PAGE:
The viewer suffers in a variety of ways, such as from anxiety, depression, isolation and marital breakdown. It can also affect us physically, making it more difficult for us to engage in and enjoy sexual relations with another person.
OSV: It’s not just Christians who are complaining about the effects of porn. Some in the secular world can see it is a problem.
Fradd: Yes. Science is catching up to what the Church has always proclaimed. You can see this on a variety of nonreligious websites exposing the harm of pornography, such as yourbrainonporn.com, operated by Gary Wilson, an atheist friend of mine.
We’ve also seen many celebrities come out against porn, such former porn star Pamela Anderson. Chris Rock and Terry Crews have spoken about its harmful effect in their lives. James Hetfield, the lead vocalist of Metallica, narrated an anti-pornography documentary.
OSV: You have publicly shared that you once had a pornography problem. Based on your personal experience, what are some steps people can take to break free?
Fradd: The first step is to expose it to the antiseptic life of truth. Bring your problem to a trusted friend to whom you can be accountable. Second, if you’re a Catholic, you can repent and go to the Sacrament of Confession and receive the graces that God offers. I would also recommend Catholics get the support of a good spiritual director.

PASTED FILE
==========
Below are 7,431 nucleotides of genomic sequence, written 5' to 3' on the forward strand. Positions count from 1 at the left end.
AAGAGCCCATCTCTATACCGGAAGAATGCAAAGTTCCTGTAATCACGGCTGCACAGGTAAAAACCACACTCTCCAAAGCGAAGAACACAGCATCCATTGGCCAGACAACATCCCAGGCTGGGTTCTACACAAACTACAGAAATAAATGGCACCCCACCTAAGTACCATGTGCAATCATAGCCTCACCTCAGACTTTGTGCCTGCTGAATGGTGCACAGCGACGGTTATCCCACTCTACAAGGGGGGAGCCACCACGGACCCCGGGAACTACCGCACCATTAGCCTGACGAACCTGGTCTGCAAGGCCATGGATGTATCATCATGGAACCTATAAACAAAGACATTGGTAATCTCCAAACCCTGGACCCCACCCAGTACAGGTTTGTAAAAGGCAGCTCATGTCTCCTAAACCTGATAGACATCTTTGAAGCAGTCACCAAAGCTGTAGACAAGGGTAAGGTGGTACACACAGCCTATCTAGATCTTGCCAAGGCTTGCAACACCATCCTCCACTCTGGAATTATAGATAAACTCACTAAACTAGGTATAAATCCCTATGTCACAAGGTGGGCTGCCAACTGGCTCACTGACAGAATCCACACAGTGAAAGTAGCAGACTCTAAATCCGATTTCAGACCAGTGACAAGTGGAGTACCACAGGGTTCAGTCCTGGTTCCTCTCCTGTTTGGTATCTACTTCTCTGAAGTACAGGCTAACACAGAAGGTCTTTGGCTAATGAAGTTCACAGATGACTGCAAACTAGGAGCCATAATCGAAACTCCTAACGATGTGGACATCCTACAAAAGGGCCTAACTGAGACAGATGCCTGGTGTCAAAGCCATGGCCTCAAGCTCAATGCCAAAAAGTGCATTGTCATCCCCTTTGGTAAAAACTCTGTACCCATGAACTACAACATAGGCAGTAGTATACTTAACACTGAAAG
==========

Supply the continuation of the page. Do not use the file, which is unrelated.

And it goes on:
I also know of many people who have benefitted from participating in a 12-step group, or receiving treatment from a certified sex addiction therapist. That can help you get to the root causes of the problem.
And I’d remind people that patient perseverance is necessary. The wounds didn’t occur overnight, and they’re not going to vanish overnight. Just because you have setbacks along the way doesn’t mean you have failed.
OSV: How did your life change once you had broken free of porn?
Fradd: In the beginning, I was white-knuckling it. It was very difficult, and the temptation was in the forefront of my mind. Over time, with the help of good friends and accountability, I didn’t have to constantly ward off the temptation. That led to a freedom, and I’m rarely tempted by porn today.
That doesn’t mean I won’t ever fall back into it. There’s no miracle cure, not even with STRIVE 21. But once we reach a point where we are healthy, we can understand and avoid those things that might trigger us to go down that road to a dark place.
OSV: How did you get the idea for STRIVE?
Fradd: I’ve had a weird job over the past eight years and have spoken more about porn more than probably anyone on the planet. STRIVE is the first time I’ve compiled all I know into one course that will put participants on the right track to recovery.
We make use of high-production videos — I like to joke that they’re so nice that it’s hard to believe they’ve been made by Catholics — and at the conclusion of the series we break participants into local or video small groups to help them with their ongoing recovery.
It’s really a unique program and the biggest thing of which I’ve ever been a part. I’m excited about it, and I think we’re going to see some great results.
Jim Graves writes from California.